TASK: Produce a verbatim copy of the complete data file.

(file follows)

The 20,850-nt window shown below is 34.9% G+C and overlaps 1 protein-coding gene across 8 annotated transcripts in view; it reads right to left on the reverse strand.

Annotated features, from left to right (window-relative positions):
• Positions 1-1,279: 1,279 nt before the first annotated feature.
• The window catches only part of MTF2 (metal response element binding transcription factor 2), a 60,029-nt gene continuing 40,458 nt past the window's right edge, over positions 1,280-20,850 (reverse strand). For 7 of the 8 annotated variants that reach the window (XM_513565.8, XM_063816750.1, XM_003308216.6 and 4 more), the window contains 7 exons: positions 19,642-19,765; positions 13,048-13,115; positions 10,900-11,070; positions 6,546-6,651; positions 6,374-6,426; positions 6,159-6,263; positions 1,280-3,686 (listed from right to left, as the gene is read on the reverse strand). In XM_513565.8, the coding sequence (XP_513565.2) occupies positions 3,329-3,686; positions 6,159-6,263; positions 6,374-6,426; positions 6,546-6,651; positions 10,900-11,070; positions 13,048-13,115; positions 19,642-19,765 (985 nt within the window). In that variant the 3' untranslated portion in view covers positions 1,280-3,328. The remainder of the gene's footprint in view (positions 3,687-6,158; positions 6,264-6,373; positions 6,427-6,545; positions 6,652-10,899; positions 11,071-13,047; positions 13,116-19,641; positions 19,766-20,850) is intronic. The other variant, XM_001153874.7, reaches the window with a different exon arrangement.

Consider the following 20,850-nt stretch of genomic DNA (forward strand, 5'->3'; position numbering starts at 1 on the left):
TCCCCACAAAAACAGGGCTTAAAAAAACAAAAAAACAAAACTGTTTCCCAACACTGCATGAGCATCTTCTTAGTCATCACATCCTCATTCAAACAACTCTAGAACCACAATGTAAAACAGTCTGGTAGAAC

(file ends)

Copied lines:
The 20,850-nt window shown below is 34.9% G+C and overlaps 1 protein-coding gene across 8 annotated transcripts in view; it reads right to left on the reverse strand.

Annotated features, from left to right (window-relative positions):
• Positions 1-1,279: 1,279 nt before the first annotated feature.
• The window catches only part of MTF2 (metal response element binding transcription factor 2), a 60,029-nt gene continuing 40,458 nt past the window's right edge, over positions 1,280-20,850 (reverse strand). For 7 of the 8 annotated variants that reach the window (XM_513565.8, XM_063816750.1, XM_003308216.6 and 4 more), the window contains 7 exons: positions 19,642-19,765; positions 13,048-13,115; positions 10,900-11,070; positions 6,546-6,651; positions 6,374-6,426; positions 6,159-6,263; positions 1,280-3,686 (listed from right to left, as the gene is read on the reverse strand). In XM_513565.8, the coding sequence (XP_513565.2) occupies positions 3,329-3,686; positions 6,159-6,263; positions 6,374-6,426; positions 6,546-6,651; positions 10,900-11,070; positions 13,048-13,115; positions 19,642-19,765 (985 nt within the window). In that variant the 3' untranslated portion in view covers positions 1,280-3,328. The remainder of the gene's footprint in view (positions 3,687-6,158; positions 6,264-6,373; positions 6,427-6,545; positions 6,652-10,899; positions 11,071-13,047; positions 13,116-19,641; positions 19,766-20,850) is intronic. The other variant, XM_001153874.7, reaches the window with a different exon arrangement.

Consider the following 20,850-nt stretch of genomic DNA (forward strand, 5'->3'; position numbering starts at 1 on the left):
TCCCCACAAAAACAGGGCTTAAAAAAACAAAAAAACAAAACTGTTTCCCAACACTGCATGAGCATCTTCTTAGTCATCACATCCTCATTCAAACAACTCTAGAACCACAATGTAAAACAGTCTGGTAGAAC